I want to make clear that I have no vested interest in wine except that I love it. It has given me more pleasure over the decades than I can quantify, as I’ve shared bottles at the table with friends and family.

Wine’s gift is to enhance meals and gatherings. It brings people together, amplifies a sense of well-being and can comfort in times of sadness.

Wine can also transfix, captivate and inspire, touching people’s emotions in ways that can range from simple happiness to profound wonder. If they wish, people can discuss and debate the quality and meaning of a profound bottle with language that paradoxically struggles to articulate its mysterious appeal.

At the same time, the humble, everyday bottles are often the most important. Great wines occupy an exalted place because of the discussions they provoke and the context they provide; they will never overshadow the simpler pleasures that we enjoy most frequently with friends and loved ones, just as masterpieces in museums will never eclipse the daily joy we take in our children’s artwork on the fridge.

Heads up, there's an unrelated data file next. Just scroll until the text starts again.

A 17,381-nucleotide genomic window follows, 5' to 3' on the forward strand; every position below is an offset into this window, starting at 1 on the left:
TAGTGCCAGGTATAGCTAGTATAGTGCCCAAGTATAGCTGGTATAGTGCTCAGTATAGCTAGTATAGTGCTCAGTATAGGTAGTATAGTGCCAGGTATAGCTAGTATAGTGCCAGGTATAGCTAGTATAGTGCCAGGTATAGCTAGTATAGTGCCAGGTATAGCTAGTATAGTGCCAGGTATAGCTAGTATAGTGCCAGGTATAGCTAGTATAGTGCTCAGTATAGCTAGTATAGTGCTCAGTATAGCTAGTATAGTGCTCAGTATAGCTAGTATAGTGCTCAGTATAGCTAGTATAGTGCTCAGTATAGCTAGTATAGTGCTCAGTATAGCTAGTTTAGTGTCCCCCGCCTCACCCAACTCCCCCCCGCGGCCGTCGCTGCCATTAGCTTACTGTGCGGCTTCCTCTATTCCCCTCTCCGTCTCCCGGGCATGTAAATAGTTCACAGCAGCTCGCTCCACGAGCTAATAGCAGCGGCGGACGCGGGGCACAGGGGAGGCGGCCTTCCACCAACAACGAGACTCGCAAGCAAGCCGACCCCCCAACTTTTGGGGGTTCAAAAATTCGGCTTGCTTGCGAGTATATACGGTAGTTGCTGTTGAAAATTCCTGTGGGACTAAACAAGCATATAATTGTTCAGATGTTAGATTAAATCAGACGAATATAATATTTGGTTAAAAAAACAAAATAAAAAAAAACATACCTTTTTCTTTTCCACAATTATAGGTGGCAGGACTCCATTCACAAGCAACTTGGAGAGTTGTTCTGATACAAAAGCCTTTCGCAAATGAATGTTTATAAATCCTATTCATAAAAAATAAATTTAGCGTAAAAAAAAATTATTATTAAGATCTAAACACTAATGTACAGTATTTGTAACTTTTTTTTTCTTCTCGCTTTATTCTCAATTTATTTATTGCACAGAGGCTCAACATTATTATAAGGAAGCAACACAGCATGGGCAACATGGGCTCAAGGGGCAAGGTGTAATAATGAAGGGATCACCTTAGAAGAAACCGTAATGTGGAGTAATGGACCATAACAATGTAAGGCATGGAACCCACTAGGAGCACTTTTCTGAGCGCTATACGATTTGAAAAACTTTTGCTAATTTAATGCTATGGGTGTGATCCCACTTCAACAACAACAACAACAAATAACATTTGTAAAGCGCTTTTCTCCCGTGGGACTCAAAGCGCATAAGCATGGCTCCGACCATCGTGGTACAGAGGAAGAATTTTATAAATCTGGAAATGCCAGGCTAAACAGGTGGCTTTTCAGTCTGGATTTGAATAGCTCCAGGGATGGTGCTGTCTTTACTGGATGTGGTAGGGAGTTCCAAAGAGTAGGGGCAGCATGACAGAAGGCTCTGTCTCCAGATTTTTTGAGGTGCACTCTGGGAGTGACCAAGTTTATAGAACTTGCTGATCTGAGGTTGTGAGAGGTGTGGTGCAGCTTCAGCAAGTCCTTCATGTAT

Yes, wine, like all alcoholic beverages, can be dangerous. Out-of-control consumption can be a menace. Societies struggle to balance the benefits and dangers of alcohol in cycles that have ranged from outright bans to over-the-top permissiveness. With the recent reports, many people are wrestling with what is right for them.

It’s too easy to lump all alcoholic beverages and their dangers together. While wine can be abused like any other, its role as an accompaniment to food and its long-term cultural importance must be considered.

In wine-producing societies, no other beverage has been as entwined with cultural rituals and reaffirming social bonds as wine. We toast to declare love, affection, trust and to reinforce our ties. We raise glasses to celebrate births and to mourn deaths. Wine makes people feel closer to one another.

How important has wine been? Grape vines were among the first crops cultivated by humanity. Scientists have dated the earliest domesticated grapevines to roughly 11,000 years ago, which means that early humans considered grapes and wine significant enough to give up their nomadic lives and settle down in what would become communities.

Over the centuries, with a few exceptions, wine grapes were not only grown in isolation. They were often part of mixed farms that also grew grains and vegetables and raised animals, everything necessary to sustaining life. The food crops would go in the most fertile terrains. The vines were often planted in places where other crops might not prosper.